August 1983, Volume 33, Issue 8

Case Reports

Priapism: A Report of 4 Cases

Altaf Hussain Rathore  ( Dept. of Surgery, Quaid-e-Azam Medical College, Bahawalpur. )


Four cases of priapism related to spinal cord trauma, myeloid leukaemia and ingestion of an indigenous drug are reported. Other causes of priapism and the management are reviewed (JPMA 33:208. 1983).


Priapism is a persistent, painful erection of the penis usually unrelated to sexual stimulation or desire although the onset may be in. itiated by sexual stimuli (Mitchel and Popkin, 1982). Majority of patients are under 40 years of age but no age is exempted. Graw et al. (1969) reported a case of priapism in a small boy. The pathogenesis of this disease is still poorly understood. Thrombosis of arteriovenous shunts and venules draining cavernous lacuna, thrombosis of cavernous tissue itself and irritation of presacral nerves have been postulated as underlying causes (Stieve, 1930; Haq, 1979).

Table I shows that this disorder is due to various haematological disorders, trauma and venereal disease (Nelson and Winter, 1977; lhekwaba, 1980). In majority of cases it may be idiopathic (Dawson Butter-worth, 1969). Only the Corpora cavernosa but not the cavernosa spongiosum are involved.

Material and Results

Four cases of priapism were admitted in the department of surgery of the Punjab Medical College, Teaching Hospital (D.H.Q. Hospital) Faisalabad from 1979 to 1981. Each was thoroughly investigated by history, physical examination, haematological investigation, bone marrow biopsy and skiagram of the skeleton (Table II).

All the cases were treated conservatively with cold compresses, sedatives and heparin, while waiting for the results of investigation and final decision regarding surgery. None of the cases responded to conservative treatment. One with the myeloid leukaemia went home against medical advice in despair and died.
One patient a 50 years old labourer had painless haematuria and was treated conservatively., During the treatment he developed difficulty in micturation and left the hospital on the second day after admission. He went to three quacks (two in Faisalabad, one in Lahore). Next day after the treatment from last quack he got priapism for which he was admitted in the ward and again left after 3 days. The priapism remained for 8 days, then he was given Khatkal (Oxalis Cornigulata Linn) which relieved his symptoms and he did not develop impotence. Khatkal mainly contains potassium oxalate which is also used for Dhaturea (Belladona) poisoning, which is also a diuretic and weak sedative. Its effect on this patient could not be due to its sedative effect because he already had strong tranquilizers while in hospital. The relief of symptoms might have been due to its diuretic action.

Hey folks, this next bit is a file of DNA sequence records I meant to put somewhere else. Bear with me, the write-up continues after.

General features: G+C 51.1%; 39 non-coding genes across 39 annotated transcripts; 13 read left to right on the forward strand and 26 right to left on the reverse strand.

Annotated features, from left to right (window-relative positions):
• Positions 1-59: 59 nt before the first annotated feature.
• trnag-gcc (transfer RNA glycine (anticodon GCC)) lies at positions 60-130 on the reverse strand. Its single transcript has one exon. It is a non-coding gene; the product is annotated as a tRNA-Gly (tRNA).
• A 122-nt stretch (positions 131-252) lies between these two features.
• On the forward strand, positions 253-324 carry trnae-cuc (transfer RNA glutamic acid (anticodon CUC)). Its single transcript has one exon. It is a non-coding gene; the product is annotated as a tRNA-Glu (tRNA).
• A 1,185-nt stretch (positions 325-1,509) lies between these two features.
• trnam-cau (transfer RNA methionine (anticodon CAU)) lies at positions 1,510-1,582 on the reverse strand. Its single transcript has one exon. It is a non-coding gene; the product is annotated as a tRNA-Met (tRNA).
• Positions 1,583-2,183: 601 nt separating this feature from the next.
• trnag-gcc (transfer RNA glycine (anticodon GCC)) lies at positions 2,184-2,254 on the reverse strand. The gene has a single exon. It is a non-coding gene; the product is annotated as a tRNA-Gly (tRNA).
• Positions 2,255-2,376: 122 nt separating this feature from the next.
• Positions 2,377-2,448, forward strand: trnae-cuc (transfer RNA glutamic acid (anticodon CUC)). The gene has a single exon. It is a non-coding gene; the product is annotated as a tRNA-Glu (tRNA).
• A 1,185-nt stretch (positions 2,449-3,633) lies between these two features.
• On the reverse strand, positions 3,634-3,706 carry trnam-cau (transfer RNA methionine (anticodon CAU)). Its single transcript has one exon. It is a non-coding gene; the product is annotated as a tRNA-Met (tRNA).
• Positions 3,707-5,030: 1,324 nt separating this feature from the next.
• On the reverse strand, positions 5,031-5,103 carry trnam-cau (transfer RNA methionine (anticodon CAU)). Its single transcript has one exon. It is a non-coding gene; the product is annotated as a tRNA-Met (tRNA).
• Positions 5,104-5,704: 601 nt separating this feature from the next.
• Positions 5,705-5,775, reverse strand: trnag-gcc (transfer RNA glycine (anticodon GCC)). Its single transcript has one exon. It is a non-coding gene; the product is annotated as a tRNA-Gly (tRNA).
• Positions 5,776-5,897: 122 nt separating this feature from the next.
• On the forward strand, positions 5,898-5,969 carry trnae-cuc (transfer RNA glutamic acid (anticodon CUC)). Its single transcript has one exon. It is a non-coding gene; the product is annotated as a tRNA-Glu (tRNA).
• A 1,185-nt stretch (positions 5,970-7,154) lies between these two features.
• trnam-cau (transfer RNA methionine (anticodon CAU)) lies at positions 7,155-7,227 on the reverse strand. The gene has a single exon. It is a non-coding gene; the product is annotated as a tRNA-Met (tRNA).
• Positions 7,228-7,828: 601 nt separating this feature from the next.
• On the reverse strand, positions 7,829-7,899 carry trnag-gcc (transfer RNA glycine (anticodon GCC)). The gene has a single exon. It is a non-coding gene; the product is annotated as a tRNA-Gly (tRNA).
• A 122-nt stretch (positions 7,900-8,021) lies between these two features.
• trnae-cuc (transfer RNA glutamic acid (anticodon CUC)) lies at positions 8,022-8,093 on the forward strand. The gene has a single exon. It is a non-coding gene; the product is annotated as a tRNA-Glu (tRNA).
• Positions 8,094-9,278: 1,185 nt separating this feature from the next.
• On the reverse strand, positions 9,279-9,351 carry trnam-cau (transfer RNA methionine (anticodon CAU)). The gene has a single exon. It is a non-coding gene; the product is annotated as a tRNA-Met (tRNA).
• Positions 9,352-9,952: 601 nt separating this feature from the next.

One with minor sacral injury got operated for caverno spongiosum and got cured immediately, but became impotent.
The man with the bullet injury of the spine and paraplagia and an open drainage of both cavernosa and got better. He refused removal of the bullet and left the hospital with paraplagia and its usual complications along with impotence.


Priapism is a medical emergency requiring prompt investigations and treatment if permanent physiological impotence is to be avoided. Many forms of conservative treatments have been advocated (Bell and Pitney, 1969) like cold compresses, sedatives, general anaesthesia, spinal, epidural and caudal analgesia, curanisation, anti coagulants, estrogenic drugs and aspiration of corpora by a wide bore needle. None have been reported as being successful. Haq (1979) reported two cases of priapism due to myeloid leukaemia treated successfully without operation by radiation to the Penis (Graw et al., 1969).
Various surgical procedures have been adopted for this condition, e.g. open drainage for corpora cavernosa and removal of thrombi or pseudo thrombi, bilateral caverno shunt, caverno spongiosum sephenous shunt and of the ligation internal pudendal artery.
Barry (1976) had been shunting dorsal venis of the penis with corpora cavernosum with some success. Winter (1976) made a successful shunt between glans penis and tips of corpora cavernosum by boring with a wide bore biopsy needle without operation. We have resorted to drainage in some of our cases and a caverno spongios shunt in another. In both, the early result were good but impotence followed.
Qureshi (unpublished data) who has a long series of cases of priapism performed drainage alone and has never failed to relieve priapism, although all his cases ultimately became impotent. Ihekwaba (1980) advocates shunts within 36 hrs of the erection to minimize the chances of impotence.
All our cases reported atleast 3 days after erection. Our fourth case who was given various type of gums and ammonium salts, cinamon and other herbs developed priapism but got better with another indigenous medicine and maintained his potency.
Spinal cord and brain injury, drugs like cantherides, yohimbin, carbonmonoxide, heparin and recently phenothiazines specially chlorpromazine have been reported to cause priapism ( Larocque and Cosgrove, 1974; Dorman and Sclunidt, 1976; Appell et aL, 1977; Gottlieb and Lustberg, 1977; Bastechy and Gregova, 1977; Merkin, 1977). Almost all the patients needed operation and majority of them ended up with impotence.


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